The SKS- Worth The Money?
The SKS rifle was once a very good buy. While imported in all types of condition from unfired to deplorable, they were cheap and so was the ammunition. If you are on a budget but need an all around pest, deer, hog and defense rifle it was difficult to beat the SKS.
The inexpensive guns are gone from the shelf but certainly haven’t disappeared. They are in the lockers, safes and closets of those that appreciate them. They were purchased and kept rather than traded and that means something. While the day of dirt cheap ammunition is also gone, 7.62x39mm ammunition remains affordable and better loads are available than ever before.
Here is a military grade rifle that is reliable, handy, and which fires a sufficient cartridge. The magazine holds ten rounds. Ten accurate and rapidly fired rounds will handle most problems I am aware of and will make a running coyote turn on the coals!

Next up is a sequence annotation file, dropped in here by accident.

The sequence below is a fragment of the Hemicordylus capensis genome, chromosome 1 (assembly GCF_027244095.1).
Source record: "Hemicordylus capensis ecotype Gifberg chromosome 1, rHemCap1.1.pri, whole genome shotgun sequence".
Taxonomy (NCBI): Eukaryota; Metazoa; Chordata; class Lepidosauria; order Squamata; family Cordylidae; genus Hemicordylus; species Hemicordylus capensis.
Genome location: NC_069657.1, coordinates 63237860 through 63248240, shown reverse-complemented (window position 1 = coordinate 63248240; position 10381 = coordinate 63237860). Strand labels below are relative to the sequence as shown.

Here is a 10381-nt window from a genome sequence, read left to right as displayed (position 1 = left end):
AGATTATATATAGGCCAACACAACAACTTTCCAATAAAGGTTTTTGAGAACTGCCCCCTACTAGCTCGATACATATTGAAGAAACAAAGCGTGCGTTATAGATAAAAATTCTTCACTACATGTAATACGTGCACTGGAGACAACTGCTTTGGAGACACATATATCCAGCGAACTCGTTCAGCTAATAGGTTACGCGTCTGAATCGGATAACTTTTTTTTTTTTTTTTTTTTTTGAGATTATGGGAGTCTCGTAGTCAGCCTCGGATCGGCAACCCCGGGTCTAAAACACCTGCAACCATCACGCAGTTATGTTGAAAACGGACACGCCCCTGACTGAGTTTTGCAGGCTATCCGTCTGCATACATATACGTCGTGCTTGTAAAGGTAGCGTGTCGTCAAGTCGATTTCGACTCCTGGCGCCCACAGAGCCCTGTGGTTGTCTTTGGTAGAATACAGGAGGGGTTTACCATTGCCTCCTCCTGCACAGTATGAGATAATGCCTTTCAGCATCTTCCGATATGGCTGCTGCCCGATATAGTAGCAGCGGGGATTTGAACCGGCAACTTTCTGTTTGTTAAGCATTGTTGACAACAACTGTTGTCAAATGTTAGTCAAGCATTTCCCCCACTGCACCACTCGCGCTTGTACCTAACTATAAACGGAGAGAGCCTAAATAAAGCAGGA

Unlike low cost commercial guns in which corners are cut the SKS really is all it claims, a reliable military rifle made of good material. The Siminov rifle is less troublesome than many rifles that may be ‘more powerful’ and more accurate but are also much more expensive.
Most of the SKS rifles feature chrome plated bores. This adds up to a rifle well suited to riding in the truck, boat or airboat. The furniture is simple wood with a one piece stock. The top receiver cover is readily removed for routine maintenance. The rifle needs an occasional detail strip for cleaning with special attention to the firing pin channel. The gas tube rides above the barrel. As long as non corrosive ammunition is used the SKS rifle will remain reliable and resists corrosion well. I would never add one of the aftermarket extended magazines. They are problematical in function and detract from the rifle’s handling in my opinion.